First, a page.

When newly elected prime minister Ehud Barak was about to arrive in Washington for his first meeting with US president Bill Clinton in July 1999, Clinton could hardly contain his ecstasy.
After enduring three years of tension with Prime Minister Benjamin Netanyahu, Clinton actively worked to get Barak elected. He sent his top strategists, James Carville and Stanley Greenberg, to help Barak beat Netanyahu, and then told reporters that he was eager to work with Barak.
Clinton said he felt like “a kid with a new toy.”
Seventeen long years later, Netanyahu is having a hard time hiding his joy over the change in power in Washington, and the prospects of working with US President-elect Donald Trump.
Burned from accusations he interfered in American politics in the past, Netanyahu remained carefully neutral in the election. In private conversations, he sincerely praised Democratic candidate Hillary Clinton, and expressed confidence that he would be able to get along much better with her than he did with current US President Barack Obama and with her husband, Bill.
But Netanyahu, who looks, talks, and acts like a Republican, was obviously overjoyed when Pennsylvania, the state where he spent the formative years of his life, gave the presidency to Trump. It was the first time Pennsylvania had elected a Republican since November 1988, the month Netanyahu was elected to the Knesset for the first time.
Netanyahu scolded ministers who released statements congratulating Trump on his victory before his own video congratulating Trump was ready to be posted on the Prime Minister’s Office website.
Smiling broadly in the video, Netanyahu appeared downright giddy as he declared Trump “a great friend of Israel,” and said he looked forward to working with him to advance “security, prosperity and peace” – an order that might have been different had someone else been elected.
Not stopping there, Netanyahu also posted to his Facebook page a video Trump released in 2013, in which he endorsed Netanyahu ahead of an Israeli election and praised him as “a great prime minister” and “a winner.”
Netanyahu stopped short of posting the exclusive Jerusalem Post interview with Trump that same day in which he said he wished Netanyahu was running in his own country.
“I think he would have been a great president of the United States,” Trump told the Post in what to this day is the last interview Trump has given any Israeli media outlet that is not owned by campaign contributor Sheldon Adelson.
Mocking his trademark “you’re fired” line from his reality show The Apprentice, Trump said “Netanyahu will not be fired.” He added that he believed Netanyahu was respected by Obama, and that he did not think the prime minister had a bad relationship with Democrats in Washington.
There are indeed plenty of Democrats whom Netanyahu got along with, but there were also Democrats who boycotted his speech to Congress last year. Ironically, in more than 10-and-a-half years in power, Netanyahu has never served a single day with a Republican president.
More than one former Netanyahu adviser recently recounted past conversations in which the prime minister made the following incredible statement: “I want to know what it’s like for just one day to have a president who has my back.”
That one day will arrive on January 20, the day Obama leaves and Trump is inaugurated. There are 71 days between today and then.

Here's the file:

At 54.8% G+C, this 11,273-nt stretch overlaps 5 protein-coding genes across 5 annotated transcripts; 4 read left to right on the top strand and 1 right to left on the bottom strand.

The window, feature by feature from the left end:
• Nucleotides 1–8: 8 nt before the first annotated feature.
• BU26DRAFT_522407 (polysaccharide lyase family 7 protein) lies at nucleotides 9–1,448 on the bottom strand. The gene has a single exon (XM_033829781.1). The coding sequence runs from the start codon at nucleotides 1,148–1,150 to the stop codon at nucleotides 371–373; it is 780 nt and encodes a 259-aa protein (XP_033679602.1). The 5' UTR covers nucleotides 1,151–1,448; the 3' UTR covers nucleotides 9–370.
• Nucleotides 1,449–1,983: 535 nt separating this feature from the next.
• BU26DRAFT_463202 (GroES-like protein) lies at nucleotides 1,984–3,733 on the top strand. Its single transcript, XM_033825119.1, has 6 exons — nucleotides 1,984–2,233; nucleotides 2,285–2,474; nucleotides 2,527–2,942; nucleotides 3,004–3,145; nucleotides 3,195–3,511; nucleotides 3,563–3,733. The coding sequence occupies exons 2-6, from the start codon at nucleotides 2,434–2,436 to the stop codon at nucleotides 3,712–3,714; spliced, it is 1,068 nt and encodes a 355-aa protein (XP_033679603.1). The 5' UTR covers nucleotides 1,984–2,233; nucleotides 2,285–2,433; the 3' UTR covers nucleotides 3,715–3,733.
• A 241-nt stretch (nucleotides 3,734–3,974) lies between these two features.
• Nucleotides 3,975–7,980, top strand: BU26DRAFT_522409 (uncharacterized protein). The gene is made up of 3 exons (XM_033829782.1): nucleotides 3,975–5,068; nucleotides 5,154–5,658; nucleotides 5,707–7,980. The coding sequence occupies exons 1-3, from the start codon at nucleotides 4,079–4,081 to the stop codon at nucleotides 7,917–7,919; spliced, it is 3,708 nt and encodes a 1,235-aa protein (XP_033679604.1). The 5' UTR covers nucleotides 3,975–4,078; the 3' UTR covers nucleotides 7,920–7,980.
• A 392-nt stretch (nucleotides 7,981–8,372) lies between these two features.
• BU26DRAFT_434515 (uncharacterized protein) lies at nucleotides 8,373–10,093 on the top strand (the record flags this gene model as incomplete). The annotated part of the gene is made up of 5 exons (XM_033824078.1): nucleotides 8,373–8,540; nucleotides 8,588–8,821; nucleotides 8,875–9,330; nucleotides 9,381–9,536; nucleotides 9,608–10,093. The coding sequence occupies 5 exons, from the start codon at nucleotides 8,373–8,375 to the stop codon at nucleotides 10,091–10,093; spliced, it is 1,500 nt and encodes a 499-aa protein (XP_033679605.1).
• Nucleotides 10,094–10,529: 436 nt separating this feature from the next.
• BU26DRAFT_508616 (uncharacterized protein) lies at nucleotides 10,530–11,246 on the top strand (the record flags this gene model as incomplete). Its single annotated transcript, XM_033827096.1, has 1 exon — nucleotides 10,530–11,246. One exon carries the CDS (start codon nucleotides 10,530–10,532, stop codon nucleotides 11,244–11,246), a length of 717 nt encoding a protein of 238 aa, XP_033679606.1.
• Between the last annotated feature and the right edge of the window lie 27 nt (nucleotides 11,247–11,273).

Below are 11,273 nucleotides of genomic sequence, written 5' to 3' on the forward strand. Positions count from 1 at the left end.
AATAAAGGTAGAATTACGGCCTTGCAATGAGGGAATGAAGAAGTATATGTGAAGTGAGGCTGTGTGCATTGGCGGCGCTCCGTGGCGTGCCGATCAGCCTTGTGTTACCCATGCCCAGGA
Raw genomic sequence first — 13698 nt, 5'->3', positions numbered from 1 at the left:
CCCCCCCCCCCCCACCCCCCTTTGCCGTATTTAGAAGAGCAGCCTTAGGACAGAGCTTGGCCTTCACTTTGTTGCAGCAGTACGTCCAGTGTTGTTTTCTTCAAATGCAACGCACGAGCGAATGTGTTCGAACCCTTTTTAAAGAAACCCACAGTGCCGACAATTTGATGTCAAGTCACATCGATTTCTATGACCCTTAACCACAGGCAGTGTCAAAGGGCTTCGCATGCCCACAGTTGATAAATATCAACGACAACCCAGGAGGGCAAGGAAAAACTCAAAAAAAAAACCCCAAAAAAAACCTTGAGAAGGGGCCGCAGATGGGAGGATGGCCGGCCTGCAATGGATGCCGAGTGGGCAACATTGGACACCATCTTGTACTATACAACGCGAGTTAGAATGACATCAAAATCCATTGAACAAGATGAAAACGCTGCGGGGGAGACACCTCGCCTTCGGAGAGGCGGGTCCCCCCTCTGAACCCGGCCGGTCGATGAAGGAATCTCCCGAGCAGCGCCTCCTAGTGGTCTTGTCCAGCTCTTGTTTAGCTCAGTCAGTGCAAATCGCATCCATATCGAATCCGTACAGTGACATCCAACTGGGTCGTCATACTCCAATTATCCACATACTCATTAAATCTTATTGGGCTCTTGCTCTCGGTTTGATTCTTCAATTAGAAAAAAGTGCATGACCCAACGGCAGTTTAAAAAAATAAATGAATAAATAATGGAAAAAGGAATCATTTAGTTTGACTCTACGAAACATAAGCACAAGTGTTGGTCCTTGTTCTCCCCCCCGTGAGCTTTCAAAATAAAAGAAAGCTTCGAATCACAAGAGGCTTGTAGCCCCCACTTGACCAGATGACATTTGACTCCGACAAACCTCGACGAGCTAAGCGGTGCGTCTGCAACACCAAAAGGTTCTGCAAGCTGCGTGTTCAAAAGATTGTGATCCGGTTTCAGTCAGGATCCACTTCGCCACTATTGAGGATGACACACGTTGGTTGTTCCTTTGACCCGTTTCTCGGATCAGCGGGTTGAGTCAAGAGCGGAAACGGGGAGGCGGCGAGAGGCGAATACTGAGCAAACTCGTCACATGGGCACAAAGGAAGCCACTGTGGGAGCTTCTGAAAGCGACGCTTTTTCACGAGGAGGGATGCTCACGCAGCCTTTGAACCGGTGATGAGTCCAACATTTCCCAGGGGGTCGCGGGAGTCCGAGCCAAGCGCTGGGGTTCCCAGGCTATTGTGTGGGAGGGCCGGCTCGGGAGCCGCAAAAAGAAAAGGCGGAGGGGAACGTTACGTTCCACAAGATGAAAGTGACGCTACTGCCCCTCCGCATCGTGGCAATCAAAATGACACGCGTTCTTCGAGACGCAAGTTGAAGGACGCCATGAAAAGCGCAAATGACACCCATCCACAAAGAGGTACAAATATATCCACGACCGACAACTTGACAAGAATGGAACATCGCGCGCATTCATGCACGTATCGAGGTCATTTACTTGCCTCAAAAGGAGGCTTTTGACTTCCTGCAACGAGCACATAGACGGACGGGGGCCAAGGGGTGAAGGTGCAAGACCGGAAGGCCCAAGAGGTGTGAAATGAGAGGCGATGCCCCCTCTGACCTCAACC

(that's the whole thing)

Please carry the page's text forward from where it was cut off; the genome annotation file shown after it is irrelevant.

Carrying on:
That interregnum period between the election and the inauguration has been the subject of much speculation, because Obama could use it to push through anti-Israel policies unencumbered by political obligations.
But now speculation will also begin on what Netanyahu will do during that period. Netanyahu has 71 days to figure out how to handle the potential of a US president who – if he keeps his campaign promises – will not pressure Israel in any way.
Every day of his four terms as prime minister until now, whenever right-wing politicians pressured Netanyahu to build throughout Jerusalem, Judea and Samaria, he would point to Washington and raise his hands.
Now what will he say and do? Well, that depends on what his actual policies are in his heart of hearts, and with all due respect to current and former Netanyahu staffers, it is possible that no one knows that but Netanyahu himself.
Bayit Yehudi leader Naftali Bennett, who as Netanyahu’s former chief of staff knows him pretty well, rushed to declare on Wednesday that the pursuit of a Palestinian state is over. That message was intended not only for the media, his constituents and the world, but also to get into Netanyahu’s head that he must use Trump’s victory to swerve rightward, or his political future could be jeopardized.
Netanyahu’s Likud rival Gideon Sa’ar released his own statement to the right of Netanyahu, and Defense Minister Avigdor Liberman is sure to follow.
Netanyahu spoke on the phone Wednesday with Trump, who invited him to come to Washington as soon as possible. That could end up being at the end of March, when the AIPAC Policy Conference takes place in Washington.
That would give Netanyahu two more months beyond the interregnum to figure out where he is heading. But then there will be no more stalling, and Netanyahu will have to have figured out his new toy’s instructions.
Like an instant lottery winner, Netanyahu has never had to deal with such a new challenge of riches: the blessing of an American president who says he will not pressure Israel. But winning the lottery has proven to be a curse in disguise for many who could not handle the pressure.
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